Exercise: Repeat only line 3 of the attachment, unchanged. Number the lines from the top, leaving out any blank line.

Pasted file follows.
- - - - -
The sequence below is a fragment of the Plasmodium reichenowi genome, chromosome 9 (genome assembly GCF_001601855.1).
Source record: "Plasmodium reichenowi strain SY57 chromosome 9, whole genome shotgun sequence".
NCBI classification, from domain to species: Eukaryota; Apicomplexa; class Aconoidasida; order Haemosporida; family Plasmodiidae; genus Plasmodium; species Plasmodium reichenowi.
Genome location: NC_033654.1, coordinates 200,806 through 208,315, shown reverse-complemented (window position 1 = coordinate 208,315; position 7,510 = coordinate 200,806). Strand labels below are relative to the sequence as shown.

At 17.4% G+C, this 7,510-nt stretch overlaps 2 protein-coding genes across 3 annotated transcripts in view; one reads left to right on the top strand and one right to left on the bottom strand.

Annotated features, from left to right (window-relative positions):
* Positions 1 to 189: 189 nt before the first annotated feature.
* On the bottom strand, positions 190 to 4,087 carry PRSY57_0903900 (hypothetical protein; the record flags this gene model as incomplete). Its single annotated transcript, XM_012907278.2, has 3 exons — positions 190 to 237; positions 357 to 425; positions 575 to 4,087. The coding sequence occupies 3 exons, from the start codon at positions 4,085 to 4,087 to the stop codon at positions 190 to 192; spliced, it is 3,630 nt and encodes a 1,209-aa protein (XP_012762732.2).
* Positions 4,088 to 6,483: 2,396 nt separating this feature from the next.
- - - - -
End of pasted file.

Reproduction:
NCBI classification, from domain to species: Eukaryota; Apicomplexa; class Aconoidasida; order Haemosporida; family Plasmodiidae; genus Plasmodium; species Plasmodium reichenowi.